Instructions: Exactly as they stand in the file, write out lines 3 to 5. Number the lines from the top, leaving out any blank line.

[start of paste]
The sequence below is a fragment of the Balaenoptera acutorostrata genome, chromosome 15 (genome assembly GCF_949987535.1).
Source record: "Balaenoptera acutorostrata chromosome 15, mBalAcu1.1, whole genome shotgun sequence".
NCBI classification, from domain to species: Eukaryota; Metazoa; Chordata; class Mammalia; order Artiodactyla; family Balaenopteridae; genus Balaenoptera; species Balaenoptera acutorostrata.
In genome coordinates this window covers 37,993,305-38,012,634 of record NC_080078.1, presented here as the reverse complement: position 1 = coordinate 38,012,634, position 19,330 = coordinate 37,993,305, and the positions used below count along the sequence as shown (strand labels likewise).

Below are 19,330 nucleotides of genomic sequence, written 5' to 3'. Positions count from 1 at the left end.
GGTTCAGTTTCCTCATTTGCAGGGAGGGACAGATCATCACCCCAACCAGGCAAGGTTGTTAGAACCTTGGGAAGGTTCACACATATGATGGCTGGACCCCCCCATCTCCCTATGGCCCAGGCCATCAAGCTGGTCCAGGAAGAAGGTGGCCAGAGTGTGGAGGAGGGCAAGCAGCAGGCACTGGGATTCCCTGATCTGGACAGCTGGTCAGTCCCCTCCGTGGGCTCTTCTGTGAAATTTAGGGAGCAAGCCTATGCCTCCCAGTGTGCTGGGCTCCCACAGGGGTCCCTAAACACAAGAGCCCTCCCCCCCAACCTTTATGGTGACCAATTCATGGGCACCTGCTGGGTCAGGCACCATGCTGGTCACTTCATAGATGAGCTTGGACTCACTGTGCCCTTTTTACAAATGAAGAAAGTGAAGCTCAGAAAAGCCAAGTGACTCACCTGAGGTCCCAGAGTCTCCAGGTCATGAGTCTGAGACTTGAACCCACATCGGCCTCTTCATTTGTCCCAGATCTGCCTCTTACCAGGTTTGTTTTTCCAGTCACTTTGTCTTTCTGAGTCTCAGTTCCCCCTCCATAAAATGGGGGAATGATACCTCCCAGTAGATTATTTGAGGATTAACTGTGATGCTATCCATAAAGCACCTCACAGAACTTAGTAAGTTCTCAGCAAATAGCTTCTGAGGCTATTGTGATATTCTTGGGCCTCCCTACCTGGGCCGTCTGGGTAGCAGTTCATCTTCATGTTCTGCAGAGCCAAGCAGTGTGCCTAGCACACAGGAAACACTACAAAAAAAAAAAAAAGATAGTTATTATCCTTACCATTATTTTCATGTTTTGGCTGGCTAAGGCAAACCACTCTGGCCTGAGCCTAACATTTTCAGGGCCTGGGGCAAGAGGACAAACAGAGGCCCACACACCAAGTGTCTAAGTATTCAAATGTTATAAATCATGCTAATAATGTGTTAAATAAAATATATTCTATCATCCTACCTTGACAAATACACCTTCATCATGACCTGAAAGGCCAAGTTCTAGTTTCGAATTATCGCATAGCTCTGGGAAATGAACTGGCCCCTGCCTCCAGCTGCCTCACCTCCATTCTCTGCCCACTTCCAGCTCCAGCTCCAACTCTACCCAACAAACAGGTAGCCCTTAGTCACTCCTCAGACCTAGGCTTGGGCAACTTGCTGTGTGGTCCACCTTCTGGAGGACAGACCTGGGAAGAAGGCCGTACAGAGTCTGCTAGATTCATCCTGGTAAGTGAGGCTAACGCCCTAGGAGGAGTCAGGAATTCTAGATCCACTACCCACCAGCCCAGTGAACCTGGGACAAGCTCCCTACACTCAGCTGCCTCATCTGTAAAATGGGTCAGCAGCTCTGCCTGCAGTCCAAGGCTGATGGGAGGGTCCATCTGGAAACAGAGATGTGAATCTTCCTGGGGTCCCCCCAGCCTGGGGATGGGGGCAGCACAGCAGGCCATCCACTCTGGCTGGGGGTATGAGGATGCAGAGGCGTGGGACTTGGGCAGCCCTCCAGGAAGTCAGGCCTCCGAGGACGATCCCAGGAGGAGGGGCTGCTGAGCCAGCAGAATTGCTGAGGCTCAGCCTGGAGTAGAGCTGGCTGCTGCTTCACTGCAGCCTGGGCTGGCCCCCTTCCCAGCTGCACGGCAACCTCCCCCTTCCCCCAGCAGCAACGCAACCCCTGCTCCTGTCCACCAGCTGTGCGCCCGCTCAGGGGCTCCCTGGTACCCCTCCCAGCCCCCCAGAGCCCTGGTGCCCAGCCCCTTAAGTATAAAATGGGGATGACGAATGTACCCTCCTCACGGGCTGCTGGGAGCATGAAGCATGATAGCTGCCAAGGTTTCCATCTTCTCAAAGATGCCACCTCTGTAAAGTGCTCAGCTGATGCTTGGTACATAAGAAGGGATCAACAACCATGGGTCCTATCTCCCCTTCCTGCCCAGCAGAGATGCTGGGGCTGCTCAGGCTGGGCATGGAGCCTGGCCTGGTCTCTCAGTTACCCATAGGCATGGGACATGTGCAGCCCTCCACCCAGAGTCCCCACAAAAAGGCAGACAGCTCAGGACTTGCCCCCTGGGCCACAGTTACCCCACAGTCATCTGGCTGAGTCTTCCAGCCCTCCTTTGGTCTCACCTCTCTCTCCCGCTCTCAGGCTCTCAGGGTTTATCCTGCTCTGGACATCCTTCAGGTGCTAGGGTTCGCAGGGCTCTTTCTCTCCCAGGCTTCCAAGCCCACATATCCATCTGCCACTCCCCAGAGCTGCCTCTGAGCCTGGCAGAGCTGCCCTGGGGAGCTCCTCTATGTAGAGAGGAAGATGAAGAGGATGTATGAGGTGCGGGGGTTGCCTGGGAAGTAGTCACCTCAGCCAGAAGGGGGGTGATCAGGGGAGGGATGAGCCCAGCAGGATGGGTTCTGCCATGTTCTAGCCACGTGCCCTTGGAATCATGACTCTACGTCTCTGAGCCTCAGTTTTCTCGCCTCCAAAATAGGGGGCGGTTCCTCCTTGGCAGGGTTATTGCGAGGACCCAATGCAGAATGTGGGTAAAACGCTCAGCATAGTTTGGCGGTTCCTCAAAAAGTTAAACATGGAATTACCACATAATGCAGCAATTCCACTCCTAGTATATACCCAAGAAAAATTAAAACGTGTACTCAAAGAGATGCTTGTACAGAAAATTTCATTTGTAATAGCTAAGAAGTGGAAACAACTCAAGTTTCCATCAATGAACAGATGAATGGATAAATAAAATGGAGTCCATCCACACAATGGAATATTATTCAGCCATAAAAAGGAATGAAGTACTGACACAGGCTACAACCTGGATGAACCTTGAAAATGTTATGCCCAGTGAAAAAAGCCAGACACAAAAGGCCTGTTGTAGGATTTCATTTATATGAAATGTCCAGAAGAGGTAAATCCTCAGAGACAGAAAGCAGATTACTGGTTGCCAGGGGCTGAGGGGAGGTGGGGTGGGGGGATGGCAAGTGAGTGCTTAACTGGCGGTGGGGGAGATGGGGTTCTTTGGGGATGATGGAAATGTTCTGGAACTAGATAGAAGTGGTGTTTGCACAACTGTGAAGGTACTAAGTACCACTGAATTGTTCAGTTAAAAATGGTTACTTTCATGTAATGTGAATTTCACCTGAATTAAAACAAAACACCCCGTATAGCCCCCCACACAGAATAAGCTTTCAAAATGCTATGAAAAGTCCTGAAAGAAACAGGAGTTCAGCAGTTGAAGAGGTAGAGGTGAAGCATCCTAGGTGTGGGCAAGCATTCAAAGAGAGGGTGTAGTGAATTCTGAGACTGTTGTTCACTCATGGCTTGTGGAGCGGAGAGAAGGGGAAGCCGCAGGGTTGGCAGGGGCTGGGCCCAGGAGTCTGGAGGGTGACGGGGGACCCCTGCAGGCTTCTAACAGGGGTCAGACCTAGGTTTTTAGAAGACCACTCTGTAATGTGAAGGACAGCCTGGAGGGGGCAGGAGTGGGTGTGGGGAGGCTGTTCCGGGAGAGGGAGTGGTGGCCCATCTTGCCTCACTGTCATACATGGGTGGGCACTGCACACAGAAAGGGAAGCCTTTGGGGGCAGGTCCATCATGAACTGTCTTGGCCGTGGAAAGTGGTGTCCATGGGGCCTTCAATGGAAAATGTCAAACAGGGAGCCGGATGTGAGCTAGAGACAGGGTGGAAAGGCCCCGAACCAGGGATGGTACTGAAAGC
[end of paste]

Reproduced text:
NCBI classification, from domain to species: Eukaryota; Metazoa; Chordata; class Mammalia; order Artiodactyla; family Balaenopteridae; genus Balaenoptera; species Balaenoptera acutorostrata.
In genome coordinates this window covers 37,993,305-38,012,634 of record NC_080078.1, presented here as the reverse complement: position 1 = coordinate 38,012,634, position 19,330 = coordinate 37,993,305, and the positions used below count along the sequence as shown (strand labels likewise).

Below are 19,330 nucleotides of genomic sequence, written 5' to 3'. Positions count from 1 at the left end.